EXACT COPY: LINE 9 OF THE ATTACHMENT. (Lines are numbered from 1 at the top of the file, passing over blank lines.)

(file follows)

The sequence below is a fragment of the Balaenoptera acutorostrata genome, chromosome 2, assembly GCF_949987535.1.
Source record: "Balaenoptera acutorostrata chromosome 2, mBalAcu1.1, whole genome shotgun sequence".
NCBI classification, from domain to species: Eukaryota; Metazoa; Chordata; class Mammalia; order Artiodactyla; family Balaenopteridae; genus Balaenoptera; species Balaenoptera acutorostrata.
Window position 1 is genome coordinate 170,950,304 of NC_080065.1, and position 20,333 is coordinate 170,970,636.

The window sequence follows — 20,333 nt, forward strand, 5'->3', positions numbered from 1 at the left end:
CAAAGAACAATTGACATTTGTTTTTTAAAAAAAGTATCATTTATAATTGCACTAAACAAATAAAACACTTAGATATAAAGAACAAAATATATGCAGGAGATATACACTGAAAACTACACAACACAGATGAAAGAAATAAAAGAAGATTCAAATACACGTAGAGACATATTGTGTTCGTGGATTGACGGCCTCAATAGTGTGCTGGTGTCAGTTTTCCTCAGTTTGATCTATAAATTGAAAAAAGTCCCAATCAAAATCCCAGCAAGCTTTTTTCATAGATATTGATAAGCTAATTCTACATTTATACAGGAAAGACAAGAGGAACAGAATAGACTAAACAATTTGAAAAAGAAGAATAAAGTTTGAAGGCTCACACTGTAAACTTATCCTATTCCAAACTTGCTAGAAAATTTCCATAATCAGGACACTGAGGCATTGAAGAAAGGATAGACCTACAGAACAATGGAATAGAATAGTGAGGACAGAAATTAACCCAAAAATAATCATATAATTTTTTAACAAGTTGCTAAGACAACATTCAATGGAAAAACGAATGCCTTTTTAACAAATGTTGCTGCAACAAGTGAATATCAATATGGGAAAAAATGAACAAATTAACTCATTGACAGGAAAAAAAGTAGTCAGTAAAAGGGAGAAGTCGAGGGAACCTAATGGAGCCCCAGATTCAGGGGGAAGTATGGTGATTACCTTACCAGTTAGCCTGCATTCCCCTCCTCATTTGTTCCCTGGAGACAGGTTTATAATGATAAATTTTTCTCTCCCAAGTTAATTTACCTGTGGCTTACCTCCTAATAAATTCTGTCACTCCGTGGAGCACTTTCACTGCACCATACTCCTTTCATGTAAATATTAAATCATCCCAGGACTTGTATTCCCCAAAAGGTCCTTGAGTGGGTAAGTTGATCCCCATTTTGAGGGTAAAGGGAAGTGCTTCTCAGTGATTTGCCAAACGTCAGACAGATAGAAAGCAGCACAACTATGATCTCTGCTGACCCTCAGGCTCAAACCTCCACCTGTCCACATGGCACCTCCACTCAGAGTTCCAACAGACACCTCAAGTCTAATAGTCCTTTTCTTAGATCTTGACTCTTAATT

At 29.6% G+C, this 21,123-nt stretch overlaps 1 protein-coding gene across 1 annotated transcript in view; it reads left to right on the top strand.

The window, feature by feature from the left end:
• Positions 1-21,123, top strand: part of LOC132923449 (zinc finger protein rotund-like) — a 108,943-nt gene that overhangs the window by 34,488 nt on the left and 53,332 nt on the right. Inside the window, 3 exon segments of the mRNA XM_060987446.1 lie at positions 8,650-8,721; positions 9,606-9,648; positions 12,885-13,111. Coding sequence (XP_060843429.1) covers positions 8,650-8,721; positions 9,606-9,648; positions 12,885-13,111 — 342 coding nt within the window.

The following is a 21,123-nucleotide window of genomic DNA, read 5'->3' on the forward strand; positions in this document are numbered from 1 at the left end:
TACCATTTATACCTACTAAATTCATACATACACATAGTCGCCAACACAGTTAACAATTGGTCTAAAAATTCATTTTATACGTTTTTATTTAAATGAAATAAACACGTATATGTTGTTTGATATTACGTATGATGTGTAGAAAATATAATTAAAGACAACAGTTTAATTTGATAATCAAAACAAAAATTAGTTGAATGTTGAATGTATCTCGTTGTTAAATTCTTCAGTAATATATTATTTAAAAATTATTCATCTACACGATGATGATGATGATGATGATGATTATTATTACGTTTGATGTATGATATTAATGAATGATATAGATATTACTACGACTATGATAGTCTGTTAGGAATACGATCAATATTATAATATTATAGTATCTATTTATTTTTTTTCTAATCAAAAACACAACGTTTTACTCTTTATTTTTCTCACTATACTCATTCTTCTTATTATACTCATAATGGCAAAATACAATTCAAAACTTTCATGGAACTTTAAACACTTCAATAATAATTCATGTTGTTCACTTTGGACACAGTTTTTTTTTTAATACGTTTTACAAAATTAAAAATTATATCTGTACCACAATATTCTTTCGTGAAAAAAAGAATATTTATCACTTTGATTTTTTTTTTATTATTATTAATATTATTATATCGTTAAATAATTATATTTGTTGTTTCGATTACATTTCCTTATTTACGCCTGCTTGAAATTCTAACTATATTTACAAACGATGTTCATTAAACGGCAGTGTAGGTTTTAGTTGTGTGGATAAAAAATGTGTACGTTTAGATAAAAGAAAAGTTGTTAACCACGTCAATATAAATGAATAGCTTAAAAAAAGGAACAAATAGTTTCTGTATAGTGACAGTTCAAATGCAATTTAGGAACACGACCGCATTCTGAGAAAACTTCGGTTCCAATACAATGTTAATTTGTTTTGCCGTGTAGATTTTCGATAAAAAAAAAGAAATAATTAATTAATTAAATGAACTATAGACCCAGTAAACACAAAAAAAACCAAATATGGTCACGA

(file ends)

• Positions 1-21,123, top strand: part of LOC132923449 (zinc finger protein rotund-like) — a 108,943-nt gene that overhangs the window by 34,488 nt on the left and 53,332 nt on the right. Inside the window, 3 exon segments of the mRNA XM_060987446.1 lie at positions 8,650-8,721; positions 9,606-9,648; positions 12,885-13,111. Coding sequence (XP_060843429.1) covers positions 8,650-8,721; positions 9,606-9,648; positions 12,885-13,111 — 342 coding nt within the window.